I suffered from domestic violence for 22 years. I was brought up in a very strict, British-Bangladeshi family. I had no freedom. I was literally locked away. I wasn’t allowed to choose the way I wanted to live my life. My home didn’t feel like my home. I was ready to leave home when I was 14. A very special advisor helped me. I lived in four hostels, started abusing myself with alcohol and drugs. I suffered from depression. I didn’t give a sh*t about myself. I was living in a hostel for 16-25 year olds, not really doing much. I was very bored with my time especially in the evening. My support worker referred me to Cardboard Citizens.
Since I met Cardboard Citizens, I’ve performed with ACT NOW, I attended evening workshops, met new people, practised my acting skills. I also spent 12 weeks creating
Life Ain’t No Musical and I got a PEARL qualification with this and a free jacket at the Christmas party! My proudest moment was getting that first qualification and being referred to the Prince’s Trust Programme where I did a 12-week employment course.
I thought ACT NOW was just acting at first but then I became a Member. I realised there’s a lot more to what (Cardboard Citizens) do, they connect Members with other organisations and help people with mental health problems as well. I have improved my time-keeping, my communication, reliability and I can now work under pressure. Before, I was looking for work but I didn’t know where to go. Cardboard Citizens referred me to an employment coach and actually found me courses!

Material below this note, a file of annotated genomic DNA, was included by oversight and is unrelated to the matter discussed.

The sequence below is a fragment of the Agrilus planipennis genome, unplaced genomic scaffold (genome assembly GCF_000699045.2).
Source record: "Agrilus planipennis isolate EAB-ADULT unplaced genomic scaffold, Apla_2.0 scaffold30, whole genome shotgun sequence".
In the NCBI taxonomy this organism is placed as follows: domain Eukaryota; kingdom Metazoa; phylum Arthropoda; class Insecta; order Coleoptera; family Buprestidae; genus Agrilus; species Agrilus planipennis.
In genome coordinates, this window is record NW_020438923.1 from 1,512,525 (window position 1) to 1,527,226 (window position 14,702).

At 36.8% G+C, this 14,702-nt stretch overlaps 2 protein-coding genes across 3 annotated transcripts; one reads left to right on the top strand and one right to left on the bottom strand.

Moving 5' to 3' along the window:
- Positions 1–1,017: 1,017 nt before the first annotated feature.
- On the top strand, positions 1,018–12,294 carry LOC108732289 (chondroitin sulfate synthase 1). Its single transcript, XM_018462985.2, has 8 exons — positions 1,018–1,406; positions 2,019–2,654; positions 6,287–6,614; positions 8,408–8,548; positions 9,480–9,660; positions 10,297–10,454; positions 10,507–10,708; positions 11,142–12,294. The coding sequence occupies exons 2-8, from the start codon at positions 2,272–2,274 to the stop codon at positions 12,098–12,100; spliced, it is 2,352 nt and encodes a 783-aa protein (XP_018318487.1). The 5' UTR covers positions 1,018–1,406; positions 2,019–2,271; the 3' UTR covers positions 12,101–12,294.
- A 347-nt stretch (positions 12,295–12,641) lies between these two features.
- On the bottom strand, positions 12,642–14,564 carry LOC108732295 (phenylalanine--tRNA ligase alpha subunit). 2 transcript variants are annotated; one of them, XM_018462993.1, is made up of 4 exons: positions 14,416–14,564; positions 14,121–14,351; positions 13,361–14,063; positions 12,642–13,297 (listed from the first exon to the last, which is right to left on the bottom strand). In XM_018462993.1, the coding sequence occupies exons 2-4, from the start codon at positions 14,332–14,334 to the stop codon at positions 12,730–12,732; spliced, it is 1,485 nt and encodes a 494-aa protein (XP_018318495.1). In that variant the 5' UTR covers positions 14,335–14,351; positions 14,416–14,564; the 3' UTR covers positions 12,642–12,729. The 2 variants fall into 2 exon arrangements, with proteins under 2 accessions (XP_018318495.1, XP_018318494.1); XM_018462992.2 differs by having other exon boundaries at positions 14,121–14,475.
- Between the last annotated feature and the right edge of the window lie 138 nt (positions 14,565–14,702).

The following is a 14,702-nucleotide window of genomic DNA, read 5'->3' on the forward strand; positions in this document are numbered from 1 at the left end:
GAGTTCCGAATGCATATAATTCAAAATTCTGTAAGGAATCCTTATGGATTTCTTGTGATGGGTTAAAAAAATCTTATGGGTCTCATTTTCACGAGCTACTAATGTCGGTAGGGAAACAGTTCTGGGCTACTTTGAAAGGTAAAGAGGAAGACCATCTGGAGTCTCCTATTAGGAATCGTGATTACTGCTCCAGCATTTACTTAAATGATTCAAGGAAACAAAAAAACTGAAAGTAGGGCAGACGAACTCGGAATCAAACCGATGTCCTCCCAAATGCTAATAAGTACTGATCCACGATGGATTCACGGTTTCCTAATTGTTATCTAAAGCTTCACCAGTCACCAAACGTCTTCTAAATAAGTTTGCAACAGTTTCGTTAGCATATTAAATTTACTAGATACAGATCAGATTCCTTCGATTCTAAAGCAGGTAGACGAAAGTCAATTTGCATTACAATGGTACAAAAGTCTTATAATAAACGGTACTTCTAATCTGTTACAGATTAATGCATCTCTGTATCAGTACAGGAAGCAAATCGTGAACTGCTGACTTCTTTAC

When I did Life Ain’t No Musical, I was a bit nervous. I thought people would be judgemental. I thought to myself, am I going to commit or am I going to hide away forever?
I’m now working as an Event Steward for A Clean Slate (a training and employment social enterprise) which Cardboard Citizens referred me to. Clean Slate also train you at NVQ Level 2. I’ve moved forward when I thought I would be stuck, slowly I’m getting somewhere. I feel there are friends and family that are proud of me for what I am doing.
Homelessness is not just about people who ain’t got no money or are living on the street but also those with drug and alcohol problems, those financially abused and suffering from family and personal breakdowns. It is about giving them opportunities so they can get housing, friends, advice, doctors and support workers.
Hopefully I now have a career path and one day I will get there: to university. I want to keep making friends and boosting my confidence. People say I’ve changed, that I look different. I know that I have come far and I would like to do more volunteer work, maybe get a part-time job! I can’t wait for the next Members’ meeting!